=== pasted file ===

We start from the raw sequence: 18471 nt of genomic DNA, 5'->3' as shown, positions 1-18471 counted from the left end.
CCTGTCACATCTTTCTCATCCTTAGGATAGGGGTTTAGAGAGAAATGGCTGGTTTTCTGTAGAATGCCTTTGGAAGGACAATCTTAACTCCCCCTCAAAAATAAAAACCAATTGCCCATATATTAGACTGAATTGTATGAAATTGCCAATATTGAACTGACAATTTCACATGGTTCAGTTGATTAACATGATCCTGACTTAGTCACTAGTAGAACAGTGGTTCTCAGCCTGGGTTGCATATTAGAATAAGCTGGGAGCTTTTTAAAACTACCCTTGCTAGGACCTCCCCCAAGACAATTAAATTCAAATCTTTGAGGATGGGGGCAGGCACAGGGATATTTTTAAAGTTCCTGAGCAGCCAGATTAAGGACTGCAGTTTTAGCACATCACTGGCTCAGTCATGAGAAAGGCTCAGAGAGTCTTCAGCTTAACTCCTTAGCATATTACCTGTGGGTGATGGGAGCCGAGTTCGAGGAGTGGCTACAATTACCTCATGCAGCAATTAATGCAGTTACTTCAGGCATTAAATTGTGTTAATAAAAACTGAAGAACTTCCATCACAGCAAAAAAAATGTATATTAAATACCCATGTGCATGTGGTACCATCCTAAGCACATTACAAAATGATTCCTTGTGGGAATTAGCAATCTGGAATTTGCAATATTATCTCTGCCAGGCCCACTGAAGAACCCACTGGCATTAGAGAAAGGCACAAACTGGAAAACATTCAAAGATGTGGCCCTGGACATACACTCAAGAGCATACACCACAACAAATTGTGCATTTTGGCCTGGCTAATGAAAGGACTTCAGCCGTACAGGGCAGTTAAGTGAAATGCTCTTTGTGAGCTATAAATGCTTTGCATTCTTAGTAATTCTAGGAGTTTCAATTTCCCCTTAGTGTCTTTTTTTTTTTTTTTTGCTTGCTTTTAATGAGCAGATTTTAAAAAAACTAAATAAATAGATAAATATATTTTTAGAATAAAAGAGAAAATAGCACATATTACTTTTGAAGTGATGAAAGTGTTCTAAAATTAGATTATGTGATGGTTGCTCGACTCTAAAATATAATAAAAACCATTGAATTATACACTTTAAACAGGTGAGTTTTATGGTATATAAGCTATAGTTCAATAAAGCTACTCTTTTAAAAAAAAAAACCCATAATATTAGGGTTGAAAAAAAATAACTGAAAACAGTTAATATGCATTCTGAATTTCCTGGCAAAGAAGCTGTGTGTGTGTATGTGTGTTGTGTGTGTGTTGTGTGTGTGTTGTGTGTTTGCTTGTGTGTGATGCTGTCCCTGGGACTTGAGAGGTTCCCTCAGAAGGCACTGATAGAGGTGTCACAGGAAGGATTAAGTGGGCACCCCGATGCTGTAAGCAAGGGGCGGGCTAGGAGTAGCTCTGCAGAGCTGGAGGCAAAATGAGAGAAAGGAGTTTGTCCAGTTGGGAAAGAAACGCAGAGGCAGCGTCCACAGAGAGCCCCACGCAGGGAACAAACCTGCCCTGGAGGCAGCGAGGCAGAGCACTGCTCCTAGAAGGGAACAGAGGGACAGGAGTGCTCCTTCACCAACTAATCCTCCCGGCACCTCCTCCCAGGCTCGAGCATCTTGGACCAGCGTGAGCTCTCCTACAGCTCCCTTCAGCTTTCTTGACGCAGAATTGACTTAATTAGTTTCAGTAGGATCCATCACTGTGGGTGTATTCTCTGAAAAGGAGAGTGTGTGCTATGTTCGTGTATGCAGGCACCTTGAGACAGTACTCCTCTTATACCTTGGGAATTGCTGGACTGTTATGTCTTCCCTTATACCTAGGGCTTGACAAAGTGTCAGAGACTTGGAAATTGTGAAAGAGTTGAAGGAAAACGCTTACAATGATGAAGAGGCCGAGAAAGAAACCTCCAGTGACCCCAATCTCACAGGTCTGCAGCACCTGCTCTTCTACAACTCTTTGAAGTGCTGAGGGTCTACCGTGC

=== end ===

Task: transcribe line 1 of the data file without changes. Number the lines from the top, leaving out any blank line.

We start from the raw sequence: 18471 nt of genomic DNA, 5'->3' as shown, positions 1-18471 counted from the left end.